How to prepare your financial plan for rising interest rates.
In the last year the mainstreet economy has come roaring back. Along with travel and sectors of the economy impacted by COVID. Consumers are starting to dip into large amounts of COVID related savings. (Over $2.4 trillion) and reducing their savings rate. From an average annualized rate of around 7.2% per year the last 10 years to 5.0% in June of 2022.
Part of this drop can be explained with consumers making up for lost time and opportunity. From delayed life events such as weddings to travel. The other factor impacting the savings rate is higher inflation. Particularly in energy and food. According to the US Bureau of Labor Statistics year over year inflation on food was 11.4%, energy 23.8%.
The primary effort to address inflation is underway at the Federal Reserve. This year the Fed has rapidly raised short term interest rates in an effort to slow down economic growth, slow down lending and reduce inflation. The result of these efforts can be seen in the bond market and products tied to the bond market.
1) Higher mortgage rates. 30 year mortgage interest rates averaged around 3% a year ago. Today, the average 30 year mortgage rate is around 6%.
2) High yield savings accounts. While they cannot keep up with inflation today. High yield savings accounts are once again paying over 2% in interest per year vs. 0.50%.
3) Investment grade bond prices are having one of their worst years in over a decade. Investment grade bonds are down over 15.07% year to date. Yields are up over 2.5%.
4) Home prices in hot real estate markets are starting to come down, higher interest rates are reducing the borrowing capacity of home buyers. (Example Seattle, and San Francisco are down over 7% YTD. Some markets are seeing homes sit on the market longer, along with increases in price cuts.)
What can you do to prepare for rising interest rates?
1) Review and update your planned spending / budget. Think about your planned spending over the next 1-3 years. Think about how you can put your finances in a position to reduce or eliminate your need to borrow money.
Higher interest rates mean, future financing costs will be higher. If your financial plan depends on debt or you have a major purchase you need to finance, it could get more expensive.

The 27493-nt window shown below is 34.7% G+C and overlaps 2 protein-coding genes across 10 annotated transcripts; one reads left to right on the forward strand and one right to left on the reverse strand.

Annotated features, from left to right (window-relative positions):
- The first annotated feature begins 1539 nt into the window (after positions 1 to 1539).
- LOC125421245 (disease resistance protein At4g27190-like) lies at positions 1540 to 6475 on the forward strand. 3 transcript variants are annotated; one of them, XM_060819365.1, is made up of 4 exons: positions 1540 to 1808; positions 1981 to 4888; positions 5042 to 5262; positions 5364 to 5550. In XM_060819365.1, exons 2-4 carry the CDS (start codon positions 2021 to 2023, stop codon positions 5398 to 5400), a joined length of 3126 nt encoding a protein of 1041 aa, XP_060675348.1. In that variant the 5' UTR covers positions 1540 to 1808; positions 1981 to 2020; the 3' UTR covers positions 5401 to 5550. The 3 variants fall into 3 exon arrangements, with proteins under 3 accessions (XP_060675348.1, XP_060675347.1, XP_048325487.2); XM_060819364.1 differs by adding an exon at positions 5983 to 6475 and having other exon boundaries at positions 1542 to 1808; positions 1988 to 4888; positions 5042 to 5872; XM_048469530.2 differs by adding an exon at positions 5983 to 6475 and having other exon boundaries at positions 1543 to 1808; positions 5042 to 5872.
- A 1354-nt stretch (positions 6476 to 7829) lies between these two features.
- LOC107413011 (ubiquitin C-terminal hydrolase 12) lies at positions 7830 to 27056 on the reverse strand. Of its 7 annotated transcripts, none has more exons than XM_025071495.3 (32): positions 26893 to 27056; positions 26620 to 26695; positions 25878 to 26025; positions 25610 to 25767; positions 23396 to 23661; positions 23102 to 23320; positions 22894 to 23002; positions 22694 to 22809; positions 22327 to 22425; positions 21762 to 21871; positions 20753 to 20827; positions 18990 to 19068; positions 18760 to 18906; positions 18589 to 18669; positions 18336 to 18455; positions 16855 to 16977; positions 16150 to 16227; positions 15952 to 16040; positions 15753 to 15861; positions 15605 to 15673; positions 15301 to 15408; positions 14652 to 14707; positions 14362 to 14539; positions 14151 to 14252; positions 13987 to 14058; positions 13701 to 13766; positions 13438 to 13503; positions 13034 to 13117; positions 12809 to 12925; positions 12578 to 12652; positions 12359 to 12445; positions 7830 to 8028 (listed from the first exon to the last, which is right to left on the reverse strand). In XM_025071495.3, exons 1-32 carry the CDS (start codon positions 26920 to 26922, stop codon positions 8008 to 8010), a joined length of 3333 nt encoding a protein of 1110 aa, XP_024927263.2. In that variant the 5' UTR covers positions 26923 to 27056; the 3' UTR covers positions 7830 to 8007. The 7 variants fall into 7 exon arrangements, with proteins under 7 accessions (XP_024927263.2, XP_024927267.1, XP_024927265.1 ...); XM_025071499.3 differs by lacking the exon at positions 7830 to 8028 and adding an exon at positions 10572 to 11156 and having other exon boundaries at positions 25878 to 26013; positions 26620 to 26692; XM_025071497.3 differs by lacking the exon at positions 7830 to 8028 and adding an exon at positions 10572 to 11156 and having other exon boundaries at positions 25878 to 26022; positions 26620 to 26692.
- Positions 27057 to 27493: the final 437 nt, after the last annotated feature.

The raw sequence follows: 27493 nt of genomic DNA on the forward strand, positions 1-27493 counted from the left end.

Examples include: buying a new car, higher education cost, completing a home remodel, planned / unplanned repair of major system in your house (AC/HVAC, plumbing, appliances, roof) or moving / buying a new house,
2) Recency Bias is going to get more expensive. I know what you might be thinking. Your last 5 major purchases you were able to complete with cheap debt, perhaps 0% interest. Looking forward your financial plan will assume higher risk if you think such favorable terms will be found indefinitely. Debt cycles are complicated, and being humble to the reality that rates could go higher and stay higher for much longer than our recent experience is a wise move.
The chart below provides a great visual on where interest rates have been the last 5+ decades. In short we have been on a 40 year wave of declining rates.
3) What if future rates are not higher? If we move forward with the expectation rates will be higher and we are wrong, it just gives us more options and financial flexible when our major expense(s) occur.
Want to know more about rising interest rates specific to your financial situation? Book a meeting today.
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The employee benefit choices you made a couple of years ago, could be woefully inefficient for your financial plan today. It is common in our review process to find decision points that have major financial consequences. Our process seeks to deliver the following:
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4) Opportunities to leverage your benefit selection to capture additional tax deductions, credits and long term benefit for your financial plan.
Fear, Falling CEO Confident - FedEx CEO
Heading into fall 2022 there are more negative headlines, financial concerns and pressures. There are a lot headwinds continuing to challenge the equity markets.
What about the positive?
Fear, Risk and Uncertainty
If you have fears, concerns or questions heading into fall 2022 or the start of 2023, please schedule time for a review.
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